When it comes to digital wallets and simple money transfers, Venmo and PayPal are some of the biggest names on the market. Both are widely accepted and trustworthy, but the two have many key differences in their ideal use cases.
So who wins in the battle between Venmo vs PayPal? It’s more complicated than you might think, so read on to learn everything you need to know.
Is Venmo owned by PayPal?
Let’s just address the elephant in the room right away. Yes, Venmo is owned by PayPal, and has been since December of 2013. This means that technically all money transfers on both services are handled by PayPal Inc. behind the scenes.
Even so, there are many differences between Venmo and PayPal when it comes to target markets, services offered, and customer experience, which we’ll get to in a moment.
Venmo vs PayPal: Similarities
When considering whether to use Venmo or PayPal, you should be aware that in most situations they will essentially perform the same. Both are capable digital wallets that can transfer funds to other users or to bank accounts, often for little or no fee.
Accounts are also free to create on both services, and can be linked to bank accounts free of charge. They also offer physical cards, with PayPal offering credit, debit, and prepaid cards, and Venmo offering a linked Mastercard debit card. Android and iOS devices are also fully supported.
In the United States, both services are supported by millions of retailers, so you can use your funds to buy a wide variety of goods in-store and online. Security shouldn’t be a concern for either service, as both encrypt your data, although just PayPal offers fraud protection for reasons we’ll get to in a moment.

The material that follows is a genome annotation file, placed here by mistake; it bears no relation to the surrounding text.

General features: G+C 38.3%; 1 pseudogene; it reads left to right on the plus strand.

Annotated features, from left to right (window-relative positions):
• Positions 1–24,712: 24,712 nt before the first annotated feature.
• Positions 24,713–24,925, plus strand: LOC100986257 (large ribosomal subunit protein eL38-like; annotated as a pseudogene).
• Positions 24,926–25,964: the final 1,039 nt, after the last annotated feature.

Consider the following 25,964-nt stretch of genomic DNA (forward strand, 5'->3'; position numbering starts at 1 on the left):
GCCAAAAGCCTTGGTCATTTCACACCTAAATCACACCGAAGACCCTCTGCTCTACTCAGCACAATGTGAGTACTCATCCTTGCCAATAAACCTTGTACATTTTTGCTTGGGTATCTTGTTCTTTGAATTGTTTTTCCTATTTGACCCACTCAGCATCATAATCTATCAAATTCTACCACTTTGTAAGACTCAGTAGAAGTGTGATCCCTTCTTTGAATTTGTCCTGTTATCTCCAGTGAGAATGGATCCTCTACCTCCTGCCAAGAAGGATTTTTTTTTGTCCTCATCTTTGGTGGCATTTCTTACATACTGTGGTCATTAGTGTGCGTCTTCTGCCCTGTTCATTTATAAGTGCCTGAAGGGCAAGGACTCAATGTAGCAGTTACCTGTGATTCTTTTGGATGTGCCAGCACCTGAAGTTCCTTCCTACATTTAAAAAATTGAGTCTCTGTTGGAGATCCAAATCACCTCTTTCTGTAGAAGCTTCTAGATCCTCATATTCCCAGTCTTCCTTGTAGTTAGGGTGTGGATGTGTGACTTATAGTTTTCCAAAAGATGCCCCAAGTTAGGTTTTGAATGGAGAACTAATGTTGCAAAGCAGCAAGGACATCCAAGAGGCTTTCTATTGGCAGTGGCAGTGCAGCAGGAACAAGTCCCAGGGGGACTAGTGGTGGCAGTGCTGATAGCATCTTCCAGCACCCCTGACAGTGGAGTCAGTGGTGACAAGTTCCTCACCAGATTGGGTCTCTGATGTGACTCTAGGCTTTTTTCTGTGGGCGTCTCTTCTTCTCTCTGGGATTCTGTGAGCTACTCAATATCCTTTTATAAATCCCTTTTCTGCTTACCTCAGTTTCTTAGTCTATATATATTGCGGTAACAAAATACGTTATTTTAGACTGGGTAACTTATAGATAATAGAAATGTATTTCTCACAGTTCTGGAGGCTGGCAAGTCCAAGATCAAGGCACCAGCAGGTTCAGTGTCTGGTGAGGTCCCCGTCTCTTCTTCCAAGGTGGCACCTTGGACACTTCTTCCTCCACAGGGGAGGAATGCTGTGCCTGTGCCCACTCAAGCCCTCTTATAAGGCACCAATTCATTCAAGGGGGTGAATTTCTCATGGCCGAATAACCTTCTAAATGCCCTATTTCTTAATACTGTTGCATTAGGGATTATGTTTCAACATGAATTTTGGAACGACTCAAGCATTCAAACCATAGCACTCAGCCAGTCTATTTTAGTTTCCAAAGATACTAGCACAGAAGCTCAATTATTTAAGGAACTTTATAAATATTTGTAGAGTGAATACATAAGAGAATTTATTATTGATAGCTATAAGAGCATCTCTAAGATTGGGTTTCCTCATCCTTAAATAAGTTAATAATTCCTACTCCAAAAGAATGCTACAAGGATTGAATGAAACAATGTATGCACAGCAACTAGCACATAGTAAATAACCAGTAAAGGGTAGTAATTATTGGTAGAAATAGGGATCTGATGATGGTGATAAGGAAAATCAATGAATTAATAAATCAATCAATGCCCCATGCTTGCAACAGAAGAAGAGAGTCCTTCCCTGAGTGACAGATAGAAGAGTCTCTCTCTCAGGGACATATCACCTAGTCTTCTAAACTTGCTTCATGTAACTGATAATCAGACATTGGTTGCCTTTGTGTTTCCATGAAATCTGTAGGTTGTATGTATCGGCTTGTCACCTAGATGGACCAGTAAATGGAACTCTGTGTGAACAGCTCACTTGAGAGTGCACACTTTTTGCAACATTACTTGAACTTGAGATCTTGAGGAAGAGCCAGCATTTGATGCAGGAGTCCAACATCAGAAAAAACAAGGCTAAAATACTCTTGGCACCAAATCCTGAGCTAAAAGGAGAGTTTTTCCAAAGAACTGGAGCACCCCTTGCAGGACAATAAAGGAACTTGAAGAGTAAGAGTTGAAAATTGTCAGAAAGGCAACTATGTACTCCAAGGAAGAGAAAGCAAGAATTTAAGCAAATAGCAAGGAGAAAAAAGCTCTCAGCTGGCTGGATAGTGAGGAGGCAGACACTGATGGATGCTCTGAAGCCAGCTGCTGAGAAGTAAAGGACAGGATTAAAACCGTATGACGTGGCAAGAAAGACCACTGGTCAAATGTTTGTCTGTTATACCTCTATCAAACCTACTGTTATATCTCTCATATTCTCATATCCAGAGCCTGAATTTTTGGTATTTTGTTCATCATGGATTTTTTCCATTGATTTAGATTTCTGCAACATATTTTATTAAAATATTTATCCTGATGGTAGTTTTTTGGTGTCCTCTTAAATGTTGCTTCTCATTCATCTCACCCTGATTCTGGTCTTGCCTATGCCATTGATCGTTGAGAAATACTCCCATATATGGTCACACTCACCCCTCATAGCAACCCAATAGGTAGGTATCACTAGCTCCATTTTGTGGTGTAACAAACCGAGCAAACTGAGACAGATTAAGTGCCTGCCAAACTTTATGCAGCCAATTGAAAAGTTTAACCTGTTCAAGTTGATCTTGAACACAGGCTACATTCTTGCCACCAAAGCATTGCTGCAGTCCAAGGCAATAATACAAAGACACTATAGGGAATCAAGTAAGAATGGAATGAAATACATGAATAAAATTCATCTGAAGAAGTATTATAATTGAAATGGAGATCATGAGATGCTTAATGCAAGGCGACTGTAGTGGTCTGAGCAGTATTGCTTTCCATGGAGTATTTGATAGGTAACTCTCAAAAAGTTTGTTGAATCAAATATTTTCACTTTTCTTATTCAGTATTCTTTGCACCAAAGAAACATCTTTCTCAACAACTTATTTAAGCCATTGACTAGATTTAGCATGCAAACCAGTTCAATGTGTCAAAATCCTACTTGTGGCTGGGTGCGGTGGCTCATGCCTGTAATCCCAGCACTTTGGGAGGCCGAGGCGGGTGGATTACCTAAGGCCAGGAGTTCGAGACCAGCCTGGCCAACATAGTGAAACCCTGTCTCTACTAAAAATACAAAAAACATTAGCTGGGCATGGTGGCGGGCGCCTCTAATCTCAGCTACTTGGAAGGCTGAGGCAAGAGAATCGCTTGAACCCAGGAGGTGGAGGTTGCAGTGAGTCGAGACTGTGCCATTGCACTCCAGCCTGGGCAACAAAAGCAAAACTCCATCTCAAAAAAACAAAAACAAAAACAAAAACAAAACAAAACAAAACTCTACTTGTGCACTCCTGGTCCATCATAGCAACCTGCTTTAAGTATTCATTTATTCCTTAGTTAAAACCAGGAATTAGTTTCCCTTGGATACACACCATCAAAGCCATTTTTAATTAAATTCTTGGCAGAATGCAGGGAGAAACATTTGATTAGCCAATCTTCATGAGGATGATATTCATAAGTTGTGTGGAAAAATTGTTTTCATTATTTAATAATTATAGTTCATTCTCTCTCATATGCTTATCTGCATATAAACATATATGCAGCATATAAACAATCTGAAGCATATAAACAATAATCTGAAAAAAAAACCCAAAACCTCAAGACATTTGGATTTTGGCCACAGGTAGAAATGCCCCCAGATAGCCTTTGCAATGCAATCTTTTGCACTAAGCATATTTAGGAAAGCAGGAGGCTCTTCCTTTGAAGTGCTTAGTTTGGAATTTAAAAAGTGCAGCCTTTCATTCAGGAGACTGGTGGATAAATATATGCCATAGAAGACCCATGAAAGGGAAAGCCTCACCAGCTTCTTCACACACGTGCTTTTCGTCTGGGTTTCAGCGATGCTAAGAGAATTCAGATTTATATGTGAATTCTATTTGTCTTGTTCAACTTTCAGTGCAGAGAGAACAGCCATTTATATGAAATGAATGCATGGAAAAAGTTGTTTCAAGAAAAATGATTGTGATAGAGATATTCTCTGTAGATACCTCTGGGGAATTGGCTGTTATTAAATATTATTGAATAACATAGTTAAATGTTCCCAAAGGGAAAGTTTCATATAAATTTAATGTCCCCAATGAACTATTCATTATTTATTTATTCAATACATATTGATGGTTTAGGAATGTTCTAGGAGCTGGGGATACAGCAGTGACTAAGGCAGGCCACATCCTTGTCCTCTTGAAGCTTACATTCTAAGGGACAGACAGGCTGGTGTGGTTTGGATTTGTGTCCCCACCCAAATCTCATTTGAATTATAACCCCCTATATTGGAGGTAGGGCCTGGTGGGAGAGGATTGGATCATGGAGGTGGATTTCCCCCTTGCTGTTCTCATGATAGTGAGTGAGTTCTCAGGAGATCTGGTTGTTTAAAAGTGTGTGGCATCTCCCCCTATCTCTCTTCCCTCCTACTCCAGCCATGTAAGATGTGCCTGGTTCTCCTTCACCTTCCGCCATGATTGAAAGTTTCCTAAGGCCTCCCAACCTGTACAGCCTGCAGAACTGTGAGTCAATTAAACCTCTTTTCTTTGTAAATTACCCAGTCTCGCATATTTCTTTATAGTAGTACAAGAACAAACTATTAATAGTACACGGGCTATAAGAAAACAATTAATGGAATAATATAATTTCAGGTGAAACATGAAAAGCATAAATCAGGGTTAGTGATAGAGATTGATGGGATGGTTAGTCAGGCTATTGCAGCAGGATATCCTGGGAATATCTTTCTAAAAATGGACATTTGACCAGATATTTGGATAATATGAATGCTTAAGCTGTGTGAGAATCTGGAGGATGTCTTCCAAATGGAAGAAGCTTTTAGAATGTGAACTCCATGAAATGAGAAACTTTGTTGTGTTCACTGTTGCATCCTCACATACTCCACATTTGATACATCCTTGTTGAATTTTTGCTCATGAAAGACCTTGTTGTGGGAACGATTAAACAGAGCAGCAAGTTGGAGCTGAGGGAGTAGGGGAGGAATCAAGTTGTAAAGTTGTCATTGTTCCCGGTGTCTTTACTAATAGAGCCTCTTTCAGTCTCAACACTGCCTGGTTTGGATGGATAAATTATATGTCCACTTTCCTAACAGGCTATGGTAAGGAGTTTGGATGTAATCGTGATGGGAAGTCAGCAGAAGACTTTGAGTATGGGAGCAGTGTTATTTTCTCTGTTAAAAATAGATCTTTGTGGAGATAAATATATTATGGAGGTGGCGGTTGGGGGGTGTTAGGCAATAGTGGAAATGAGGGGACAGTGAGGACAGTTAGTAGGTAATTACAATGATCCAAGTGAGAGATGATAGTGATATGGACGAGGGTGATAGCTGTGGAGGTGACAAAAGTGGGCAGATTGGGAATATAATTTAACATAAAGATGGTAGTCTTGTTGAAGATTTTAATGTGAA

Venmo vs PayPal: Differences
While the majority of transactions will function the same no matter if you’re using Venmo or PayPal, the two services have a number of key differences, which we’ve listed and explained below.
Venmo is limited to the United States, and international payments are not possible. Likewise, only US bank accounts can be linked to the service. PayPal, on the other hand, is supported in more than 200 countries and 25 currencies.
While PayPal markets itself as a comprehensive solution to money transfers for both businesses and individuals, Venmo has a much more targeted niche. It has a strong social aspect, and it’s true purpose is transferring funds between friends and trusted individuals to split cab rides, meal tickets, and other similar small payments.
As Venmo is intended to be used just with those you already trust, it does not offer any kind of buyer or seller protection. PayPal offers robust buyer protections and some seller protections, making it the better choice for online purchases from strangers.
PayPal has many additional features for sellers, making it a better platform for businesses or those looking to sell things online. These include higher transfer limits, support for more countries, fraud protection, POS options, and even advanced features like PayPal Business Loans for small businesses.
Can you transfer money between Venmo and PayPal?
Although Venmo and PayPal are part of the same larger company and use the same infrastructure for transfers, there is currently no way to transfer money between Venmo and PayPal directly.
That said, you can still get around this limitation by simply transferring funds from Venmo to your bank account then from your bank account to PayPal. In certain situations there may be a fee involved, but generally this can be done free of charge. The process will take a few days to complete.
Overview: Which is right for you?
So when it comes to Venmo vs PayPal, which one is right for you? Well, it depends on what you want to do. If you live in the US and just want to make simple money transfers to friends and eliminate cash from your life, Venmo is an excellent option. For retailers or online shoppers, PayPal is the way to go with advanced buyer and seller protection.
Here is a quick overview of what tasks are better suited to each platform to help you make the decision:
Learn more about other payment apps and platforms: